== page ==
challenges – with nearly half of those who have taken time off work for
mental health reasons (such as stress and anxiety) still not giving their
employer the real reason, while those who have not taken such time
off also say they would not disclose the reason should they need to
take such an absence. Thus, this increased focus had not necessarily
resulted in the reduction of workplace stigma. The survey has also shown the positive impact of a supportive
workplace - with a clear correlation between the support offered
when it comes to mental health at work and the level of stress and
anxiety reported by employees (with the survey finding that those
who work for more supportive employers reported lower levels of
stress and anxiety). Yet it has also shown that many organizations have
more to do – with only one in five seeing their employer as doing a
good job when it comes to supporting their mental and physical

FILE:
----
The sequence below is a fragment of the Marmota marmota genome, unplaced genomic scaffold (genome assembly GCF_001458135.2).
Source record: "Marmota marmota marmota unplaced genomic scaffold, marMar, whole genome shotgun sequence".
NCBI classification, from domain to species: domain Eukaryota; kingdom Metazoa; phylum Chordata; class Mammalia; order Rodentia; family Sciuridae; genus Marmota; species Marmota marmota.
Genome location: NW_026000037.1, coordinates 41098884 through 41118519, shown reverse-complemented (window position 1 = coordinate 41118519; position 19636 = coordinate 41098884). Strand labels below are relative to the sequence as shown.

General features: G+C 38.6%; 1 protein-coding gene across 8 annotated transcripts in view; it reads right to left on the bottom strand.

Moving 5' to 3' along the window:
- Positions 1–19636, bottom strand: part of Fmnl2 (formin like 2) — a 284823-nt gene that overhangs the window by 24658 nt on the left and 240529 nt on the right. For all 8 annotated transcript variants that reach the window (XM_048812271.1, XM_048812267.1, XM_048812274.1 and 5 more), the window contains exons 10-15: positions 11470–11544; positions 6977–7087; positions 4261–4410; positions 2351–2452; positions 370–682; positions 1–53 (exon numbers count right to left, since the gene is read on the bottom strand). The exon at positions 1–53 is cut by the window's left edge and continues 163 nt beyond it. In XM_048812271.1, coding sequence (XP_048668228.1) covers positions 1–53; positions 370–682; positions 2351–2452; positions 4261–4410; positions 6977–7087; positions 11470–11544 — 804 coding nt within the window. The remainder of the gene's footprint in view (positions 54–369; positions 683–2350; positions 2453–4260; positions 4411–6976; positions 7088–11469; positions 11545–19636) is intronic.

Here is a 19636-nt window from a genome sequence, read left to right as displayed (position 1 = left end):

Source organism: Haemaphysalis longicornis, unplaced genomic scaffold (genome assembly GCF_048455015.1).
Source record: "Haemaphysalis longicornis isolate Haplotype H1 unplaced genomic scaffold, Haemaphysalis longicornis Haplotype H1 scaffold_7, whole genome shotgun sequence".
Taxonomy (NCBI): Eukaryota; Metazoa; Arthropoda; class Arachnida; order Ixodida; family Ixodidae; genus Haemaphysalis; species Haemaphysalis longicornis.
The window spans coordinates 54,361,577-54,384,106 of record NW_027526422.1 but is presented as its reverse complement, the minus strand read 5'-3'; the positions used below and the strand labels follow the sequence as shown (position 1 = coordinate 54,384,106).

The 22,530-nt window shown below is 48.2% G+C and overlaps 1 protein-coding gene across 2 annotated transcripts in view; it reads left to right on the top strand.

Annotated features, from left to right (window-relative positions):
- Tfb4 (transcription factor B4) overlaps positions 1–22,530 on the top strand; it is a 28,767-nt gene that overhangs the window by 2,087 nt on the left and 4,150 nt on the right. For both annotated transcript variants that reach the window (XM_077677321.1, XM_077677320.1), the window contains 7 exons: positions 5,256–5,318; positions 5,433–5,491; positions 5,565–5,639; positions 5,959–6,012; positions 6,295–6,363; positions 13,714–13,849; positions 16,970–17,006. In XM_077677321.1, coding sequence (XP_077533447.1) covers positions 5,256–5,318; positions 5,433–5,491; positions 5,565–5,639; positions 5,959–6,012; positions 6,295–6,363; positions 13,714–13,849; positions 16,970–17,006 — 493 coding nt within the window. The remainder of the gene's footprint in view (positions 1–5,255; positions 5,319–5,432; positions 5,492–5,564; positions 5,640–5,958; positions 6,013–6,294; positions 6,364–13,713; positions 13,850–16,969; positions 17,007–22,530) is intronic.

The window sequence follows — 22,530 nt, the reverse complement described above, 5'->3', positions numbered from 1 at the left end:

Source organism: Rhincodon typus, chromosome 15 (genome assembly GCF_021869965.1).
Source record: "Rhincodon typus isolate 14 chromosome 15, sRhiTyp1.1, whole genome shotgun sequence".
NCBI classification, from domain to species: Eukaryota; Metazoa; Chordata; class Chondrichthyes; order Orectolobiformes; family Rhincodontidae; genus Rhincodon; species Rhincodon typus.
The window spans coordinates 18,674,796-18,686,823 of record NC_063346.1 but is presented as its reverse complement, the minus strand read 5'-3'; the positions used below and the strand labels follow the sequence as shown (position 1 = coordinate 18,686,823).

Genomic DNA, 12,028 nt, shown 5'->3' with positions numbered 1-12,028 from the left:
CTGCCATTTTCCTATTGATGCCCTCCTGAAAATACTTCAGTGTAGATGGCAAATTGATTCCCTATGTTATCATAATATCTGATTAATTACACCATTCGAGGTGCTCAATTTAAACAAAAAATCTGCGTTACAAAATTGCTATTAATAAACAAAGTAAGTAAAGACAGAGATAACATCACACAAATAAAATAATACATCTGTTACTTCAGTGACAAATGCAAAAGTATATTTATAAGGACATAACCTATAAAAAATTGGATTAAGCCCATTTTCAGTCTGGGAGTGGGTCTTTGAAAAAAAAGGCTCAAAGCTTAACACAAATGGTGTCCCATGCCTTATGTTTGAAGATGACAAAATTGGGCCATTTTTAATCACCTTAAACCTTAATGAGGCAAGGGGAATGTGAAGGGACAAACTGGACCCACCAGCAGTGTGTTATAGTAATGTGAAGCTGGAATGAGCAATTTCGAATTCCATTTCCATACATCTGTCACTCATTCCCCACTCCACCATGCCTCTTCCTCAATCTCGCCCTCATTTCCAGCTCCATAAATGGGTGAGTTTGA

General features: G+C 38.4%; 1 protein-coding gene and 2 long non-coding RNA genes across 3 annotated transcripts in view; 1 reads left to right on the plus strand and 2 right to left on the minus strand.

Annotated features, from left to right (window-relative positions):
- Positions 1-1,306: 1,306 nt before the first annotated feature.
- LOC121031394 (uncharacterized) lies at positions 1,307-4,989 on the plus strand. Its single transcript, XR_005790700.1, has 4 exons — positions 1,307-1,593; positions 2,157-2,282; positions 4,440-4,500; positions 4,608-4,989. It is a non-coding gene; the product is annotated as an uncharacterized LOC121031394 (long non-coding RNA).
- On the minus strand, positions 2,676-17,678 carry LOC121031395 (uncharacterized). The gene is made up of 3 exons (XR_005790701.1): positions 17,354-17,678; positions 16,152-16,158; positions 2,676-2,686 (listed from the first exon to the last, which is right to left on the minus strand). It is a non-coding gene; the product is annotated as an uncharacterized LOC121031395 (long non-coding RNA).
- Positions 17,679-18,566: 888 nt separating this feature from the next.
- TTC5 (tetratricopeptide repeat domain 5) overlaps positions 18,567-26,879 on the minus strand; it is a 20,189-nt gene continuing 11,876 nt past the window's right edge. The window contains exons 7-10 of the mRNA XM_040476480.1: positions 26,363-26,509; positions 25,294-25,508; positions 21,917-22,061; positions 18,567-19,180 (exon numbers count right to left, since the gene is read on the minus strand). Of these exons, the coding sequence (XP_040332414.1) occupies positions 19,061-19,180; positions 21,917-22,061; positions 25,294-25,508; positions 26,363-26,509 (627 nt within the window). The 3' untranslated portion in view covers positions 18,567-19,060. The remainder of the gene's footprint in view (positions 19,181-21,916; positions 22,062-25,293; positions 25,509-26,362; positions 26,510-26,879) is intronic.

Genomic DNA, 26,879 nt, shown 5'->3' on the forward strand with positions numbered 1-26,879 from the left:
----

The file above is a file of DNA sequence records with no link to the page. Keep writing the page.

health, with around a third even describing such support as poor. The findings also emphasize the criticality of employers enabling work-life balance, both
as a contributor to good mental health and as a means to retain talent – but only one in
five of those surveyed believe their employer is doing a good job of supporting them to
achieve this. Finally, the survey is a reminder of the importance of actions inside the workplace, even
where the local environment may present a challenge, with around half of those polled
reporting their view that discrimination based on someone’s mental health frequently
happens in their country. This research has shown that there has never been a more pressing need for employers
to make mental health at work a priority – to ensure that the workplace is stigma-free
and to provide a working environment where all employees can thrive; one in which they
feel supported and where work-life balance is the norm.